Ivory Coast: A Test Case for African Intervention?
Let it be put on record that Lauren Gbagbo has embarrassed his neighbours a couple of times already. We are not worried about the rest of the world but we are talking about Ivory Coast in the African context.
Just to recap, in 1999, Gbagbo ousted then President Robert Guei thanks to a popular revolt after a messy election process in which there were declarations and nullifications. So the African community forgave him then.
Then there was an attempted coup that resulted in a ceasefire. Then the African community gave him a mandate that expired but the environment was not conducive for elections. So they gave him two one year extensions as President and he slapped down the second because it gave too much power to the Prime Minister. A reviewed one restored his powers but a 2008 election was postponed… again.
In 2010 Gbagbo then took part in a two-round election that pitted him against Alassane Ouattara and the latter was declared winner by the electoral commission. Gbagbo’s lot protested claiming fraud. Noone believed them and so everyone and their mother except Gbagbo, his supporters and the Constitutional Concil declared Ouattara the winner.
The farce evolved and suddenly we had two governments sworn into power.
Africa reacted and it called on Gbagbo to resign and in an unprecedented move, threatened military force against the Gbagbo. Gbagbo in a war of words accused the international community of a coup and this has since escalated with Nigeria pledging muscle for an ECOWAS force.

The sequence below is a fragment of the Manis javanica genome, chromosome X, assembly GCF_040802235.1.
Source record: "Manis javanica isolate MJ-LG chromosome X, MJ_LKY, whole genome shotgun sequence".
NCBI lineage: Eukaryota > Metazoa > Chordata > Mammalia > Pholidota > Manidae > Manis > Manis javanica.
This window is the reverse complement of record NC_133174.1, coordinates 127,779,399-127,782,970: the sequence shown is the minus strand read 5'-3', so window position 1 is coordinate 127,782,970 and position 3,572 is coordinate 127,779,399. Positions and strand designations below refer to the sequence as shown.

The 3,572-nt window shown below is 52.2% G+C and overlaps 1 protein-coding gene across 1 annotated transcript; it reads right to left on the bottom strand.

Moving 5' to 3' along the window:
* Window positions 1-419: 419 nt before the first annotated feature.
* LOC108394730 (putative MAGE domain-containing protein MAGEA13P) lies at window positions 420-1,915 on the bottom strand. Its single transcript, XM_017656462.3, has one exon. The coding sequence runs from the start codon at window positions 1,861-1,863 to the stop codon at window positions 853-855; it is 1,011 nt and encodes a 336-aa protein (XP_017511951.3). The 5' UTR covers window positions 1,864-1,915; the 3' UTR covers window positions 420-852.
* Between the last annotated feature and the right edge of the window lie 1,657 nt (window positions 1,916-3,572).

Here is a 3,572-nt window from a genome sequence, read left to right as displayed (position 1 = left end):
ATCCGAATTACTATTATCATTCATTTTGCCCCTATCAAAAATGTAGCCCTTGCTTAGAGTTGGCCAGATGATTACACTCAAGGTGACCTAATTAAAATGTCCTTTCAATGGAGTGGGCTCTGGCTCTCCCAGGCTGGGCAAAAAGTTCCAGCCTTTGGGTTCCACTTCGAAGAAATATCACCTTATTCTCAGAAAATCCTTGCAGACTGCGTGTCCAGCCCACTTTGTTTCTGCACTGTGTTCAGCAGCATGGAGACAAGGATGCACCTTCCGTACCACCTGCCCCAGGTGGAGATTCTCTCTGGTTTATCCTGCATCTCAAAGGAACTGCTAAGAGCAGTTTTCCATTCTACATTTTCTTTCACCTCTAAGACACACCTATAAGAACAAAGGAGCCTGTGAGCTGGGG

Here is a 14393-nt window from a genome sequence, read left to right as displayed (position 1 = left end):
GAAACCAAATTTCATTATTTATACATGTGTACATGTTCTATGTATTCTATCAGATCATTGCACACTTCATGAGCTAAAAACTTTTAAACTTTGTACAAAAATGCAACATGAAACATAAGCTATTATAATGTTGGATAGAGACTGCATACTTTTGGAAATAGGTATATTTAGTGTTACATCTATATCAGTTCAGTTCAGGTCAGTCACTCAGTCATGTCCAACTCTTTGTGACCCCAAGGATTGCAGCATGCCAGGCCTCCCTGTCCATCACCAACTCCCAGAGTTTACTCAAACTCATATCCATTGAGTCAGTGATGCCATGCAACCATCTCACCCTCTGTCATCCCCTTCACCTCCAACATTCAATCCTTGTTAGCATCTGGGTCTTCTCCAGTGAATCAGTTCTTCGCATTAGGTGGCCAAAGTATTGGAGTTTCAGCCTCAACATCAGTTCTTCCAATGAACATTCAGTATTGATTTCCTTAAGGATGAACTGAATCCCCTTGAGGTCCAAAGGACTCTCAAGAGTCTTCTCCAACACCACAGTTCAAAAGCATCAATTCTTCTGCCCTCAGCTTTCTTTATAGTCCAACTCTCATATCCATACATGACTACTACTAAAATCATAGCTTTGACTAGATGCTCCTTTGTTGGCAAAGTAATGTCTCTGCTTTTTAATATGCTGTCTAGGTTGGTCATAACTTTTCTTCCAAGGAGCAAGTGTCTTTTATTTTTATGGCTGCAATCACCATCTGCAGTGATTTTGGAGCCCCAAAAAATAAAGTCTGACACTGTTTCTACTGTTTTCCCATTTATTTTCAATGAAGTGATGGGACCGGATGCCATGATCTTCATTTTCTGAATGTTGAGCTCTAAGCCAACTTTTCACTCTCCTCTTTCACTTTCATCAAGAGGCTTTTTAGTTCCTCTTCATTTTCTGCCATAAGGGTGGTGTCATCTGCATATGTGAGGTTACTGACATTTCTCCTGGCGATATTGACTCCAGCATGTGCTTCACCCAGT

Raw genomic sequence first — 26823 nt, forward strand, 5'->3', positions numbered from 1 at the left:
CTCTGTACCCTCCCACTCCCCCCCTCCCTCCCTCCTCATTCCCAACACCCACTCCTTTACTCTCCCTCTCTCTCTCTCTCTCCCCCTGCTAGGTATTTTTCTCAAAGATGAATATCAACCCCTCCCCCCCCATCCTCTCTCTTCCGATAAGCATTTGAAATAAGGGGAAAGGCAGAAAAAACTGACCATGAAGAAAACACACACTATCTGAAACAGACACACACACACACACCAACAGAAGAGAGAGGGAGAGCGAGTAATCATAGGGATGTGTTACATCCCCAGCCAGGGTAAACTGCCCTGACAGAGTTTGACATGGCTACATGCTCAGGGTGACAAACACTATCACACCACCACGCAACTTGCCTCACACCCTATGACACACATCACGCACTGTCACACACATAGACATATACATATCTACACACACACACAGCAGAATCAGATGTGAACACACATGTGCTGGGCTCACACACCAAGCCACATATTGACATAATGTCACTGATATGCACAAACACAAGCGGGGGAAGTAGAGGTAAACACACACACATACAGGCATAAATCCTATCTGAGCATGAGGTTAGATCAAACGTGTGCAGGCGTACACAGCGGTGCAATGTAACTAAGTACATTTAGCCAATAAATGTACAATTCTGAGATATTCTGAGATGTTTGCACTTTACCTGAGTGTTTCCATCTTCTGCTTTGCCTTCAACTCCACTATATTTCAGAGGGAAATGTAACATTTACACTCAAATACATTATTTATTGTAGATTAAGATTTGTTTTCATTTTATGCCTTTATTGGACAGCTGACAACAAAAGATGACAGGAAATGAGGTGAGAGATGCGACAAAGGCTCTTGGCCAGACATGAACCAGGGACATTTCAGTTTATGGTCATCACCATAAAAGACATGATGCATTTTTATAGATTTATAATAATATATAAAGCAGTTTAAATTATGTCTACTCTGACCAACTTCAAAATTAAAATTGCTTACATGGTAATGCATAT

Now African governments have been synonymous with the whole turn-the-blind-eye school of politics where they refuse to be involved in the matters of another government unless it is under threat from an internal or external force. In this instance of course they have declared Ouattara the legitimate president so on a technicality this could be classified as consistent.
But that said, how many coups have gone without any resistance? Could Africa be waking up to the reality that countries belong to a community and there are a lot of dependency issues that risk the stability of a region? Could there be a dawn that says we shall no longer kill each other so that the east and the west fight over the spoils of the children of Africa?
Given that Africa’s history is ridden by the greed of despots this is a pertinent question. Will Africa take care of its own? Fact of the matter is that only the African brothers can claim legitimacy when it comes to criticising or taking an action against a wanton nation. Any other country is handicapped by history or simply irrelevant.
If indeed we have turned the corner, could we start even making definite moves towards shedding the colonial boundaries that have separated us for so long?
One can only hope. Africa deserves this.